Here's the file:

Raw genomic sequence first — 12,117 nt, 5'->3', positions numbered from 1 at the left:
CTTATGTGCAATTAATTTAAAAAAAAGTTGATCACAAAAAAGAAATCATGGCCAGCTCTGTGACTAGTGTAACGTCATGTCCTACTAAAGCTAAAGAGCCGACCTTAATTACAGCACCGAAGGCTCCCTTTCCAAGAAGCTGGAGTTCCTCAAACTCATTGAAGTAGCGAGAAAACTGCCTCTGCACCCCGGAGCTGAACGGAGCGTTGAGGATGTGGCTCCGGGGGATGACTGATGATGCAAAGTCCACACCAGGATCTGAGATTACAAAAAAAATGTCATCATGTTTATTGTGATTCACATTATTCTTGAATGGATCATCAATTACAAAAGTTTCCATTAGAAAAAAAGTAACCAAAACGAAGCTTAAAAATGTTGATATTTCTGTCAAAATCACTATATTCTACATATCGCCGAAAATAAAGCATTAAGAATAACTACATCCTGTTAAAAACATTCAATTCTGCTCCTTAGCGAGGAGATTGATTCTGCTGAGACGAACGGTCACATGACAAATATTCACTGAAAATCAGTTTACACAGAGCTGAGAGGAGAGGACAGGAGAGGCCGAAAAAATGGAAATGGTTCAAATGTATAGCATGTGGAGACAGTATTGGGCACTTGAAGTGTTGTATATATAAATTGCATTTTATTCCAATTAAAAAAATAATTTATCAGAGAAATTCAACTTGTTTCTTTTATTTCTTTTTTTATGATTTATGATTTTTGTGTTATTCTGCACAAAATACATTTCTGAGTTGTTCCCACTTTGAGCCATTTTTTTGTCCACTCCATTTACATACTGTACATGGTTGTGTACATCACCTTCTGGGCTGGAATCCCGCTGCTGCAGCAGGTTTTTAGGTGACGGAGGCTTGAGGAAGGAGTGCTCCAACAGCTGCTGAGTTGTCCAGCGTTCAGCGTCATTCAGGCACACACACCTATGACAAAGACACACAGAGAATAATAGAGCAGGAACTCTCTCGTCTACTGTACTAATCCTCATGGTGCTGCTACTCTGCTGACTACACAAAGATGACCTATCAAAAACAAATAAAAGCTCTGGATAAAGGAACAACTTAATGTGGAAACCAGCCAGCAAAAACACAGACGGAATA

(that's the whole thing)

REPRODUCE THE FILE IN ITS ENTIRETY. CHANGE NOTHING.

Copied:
Raw genomic sequence first — 12,117 nt, 5'->3', positions numbered from 1 at the left:
CTTATGTGCAATTAATTTAAAAAAAAGTTGATCACAAAAAAGAAATCATGGCCAGCTCTGTGACTAGTGTAACGTCATGTCCTACTAAAGCTAAAGAGCCGACCTTAATTACAGCACCGAAGGCTCCCTTTCCAAGAAGCTGGAGTTCCTCAAACTCATTGAAGTAGCGAGAAAACTGCCTCTGCACCCCGGAGCTGAACGGAGCGTTGAGGATGTGGCTCCGGGGGATGACTGATGATGCAAAGTCCACACCAGGATCTGAGATTACAAAAAAAATGTCATCATGTTTATTGTGATTCACATTATTCTTGAATGGATCATCAATTACAAAAGTTTCCATTAGAAAAAAAGTAACCAAAACGAAGCTTAAAAATGTTGATATTTCTGTCAAAATCACTATATTCTACATATCGCCGAAAATAAAGCATTAAGAATAACTACATCCTGTTAAAAACATTCAATTCTGCTCCTTAGCGAGGAGATTGATTCTGCTGAGACGAACGGTCACATGACAAATATTCACTGAAAATCAGTTTACACAGAGCTGAGAGGAGAGGACAGGAGAGGCCGAAAAAATGGAAATGGTTCAAATGTATAGCATGTGGAGACAGTATTGGGCACTTGAAGTGTTGTATATATAAATTGCATTTTATTCCAATTAAAAAAATAATTTATCAGAGAAATTCAACTTGTTTCTTTTATTTCTTTTTTTATGATTTATGATTTTTGTGTTATTCTGCACAAAATACATTTCTGAGTTGTTCCCACTTTGAGCCATTTTTTTGTCCACTCCATTTACATACTGTACATGGTTGTGTACATCACCTTCTGGGCTGGAATCCCGCTGCTGCAGCAGGTTTTTAGGTGACGGAGGCTTGAGGAAGGAGTGCTCCAACAGCTGCTGAGTTGTCCAGCGTTCAGCGTCATTCAGGCACACACACCTATGACAAAGACACACAGAGAATAATAGAGCAGGAACTCTCTCGTCTACTGTACTAATCCTCATGGTGCTGCTACTCTGCTGACTACACAAAGATGACCTATCAAAAACAAATAAAAGCTCTGGATAAAGGAACAACTTAATGTGGAAACCAGCCAGCAAAAACACAGACGGAATA